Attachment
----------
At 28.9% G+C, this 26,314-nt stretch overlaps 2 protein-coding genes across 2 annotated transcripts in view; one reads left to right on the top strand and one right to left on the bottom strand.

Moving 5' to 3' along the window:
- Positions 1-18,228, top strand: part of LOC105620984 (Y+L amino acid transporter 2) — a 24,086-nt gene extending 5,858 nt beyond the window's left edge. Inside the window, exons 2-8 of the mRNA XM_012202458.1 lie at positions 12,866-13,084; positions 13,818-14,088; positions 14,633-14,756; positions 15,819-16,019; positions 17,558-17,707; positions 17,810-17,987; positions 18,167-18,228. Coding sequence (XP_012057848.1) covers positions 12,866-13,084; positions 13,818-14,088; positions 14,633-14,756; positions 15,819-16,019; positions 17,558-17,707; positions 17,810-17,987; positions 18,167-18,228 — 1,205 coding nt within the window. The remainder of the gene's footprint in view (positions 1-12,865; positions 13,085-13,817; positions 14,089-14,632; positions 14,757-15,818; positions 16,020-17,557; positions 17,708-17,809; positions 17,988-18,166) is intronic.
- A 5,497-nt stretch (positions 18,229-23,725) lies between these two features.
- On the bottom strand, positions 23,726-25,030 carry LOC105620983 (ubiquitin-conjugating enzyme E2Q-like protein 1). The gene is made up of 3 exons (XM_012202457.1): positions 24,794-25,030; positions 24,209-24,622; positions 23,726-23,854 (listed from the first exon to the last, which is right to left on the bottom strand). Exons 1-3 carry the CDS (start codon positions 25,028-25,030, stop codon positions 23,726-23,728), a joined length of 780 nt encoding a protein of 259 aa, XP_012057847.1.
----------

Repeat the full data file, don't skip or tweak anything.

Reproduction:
At 28.9% G+C, this 26,314-nt stretch overlaps 2 protein-coding genes across 2 annotated transcripts in view; one reads left to right on the top strand and one right to left on the bottom strand.

Moving 5' to 3' along the window:
- Positions 1-18,228, top strand: part of LOC105620984 (Y+L amino acid transporter 2) — a 24,086-nt gene extending 5,858 nt beyond the window's left edge. Inside the window, exons 2-8 of the mRNA XM_012202458.1 lie at positions 12,866-13,084; positions 13,818-14,088; positions 14,633-14,756; positions 15,819-16,019; positions 17,558-17,707; positions 17,810-17,987; positions 18,167-18,228. Coding sequence (XP_012057848.1) covers positions 12,866-13,084; positions 13,818-14,088; positions 14,633-14,756; positions 15,819-16,019; positions 17,558-17,707; positions 17,810-17,987; positions 18,167-18,228 — 1,205 coding nt within the window. The remainder of the gene's footprint in view (positions 1-12,865; positions 13,085-13,817; positions 14,089-14,632; positions 14,757-15,818; positions 16,020-17,557; positions 17,708-17,809; positions 17,988-18,166) is intronic.
- A 5,497-nt stretch (positions 18,229-23,725) lies between these two features.
- On the bottom strand, positions 23,726-25,030 carry LOC105620983 (ubiquitin-conjugating enzyme E2Q-like protein 1). The gene is made up of 3 exons (XM_012202457.1): positions 24,794-25,030; positions 24,209-24,622; positions 23,726-23,854 (listed from the first exon to the last, which is right to left on the bottom strand). Exons 1-3 carry the CDS (start codon positions 25,028-25,030, stop codon positions 23,726-23,728), a joined length of 780 nt encoding a protein of 259 aa, XP_012057847.1.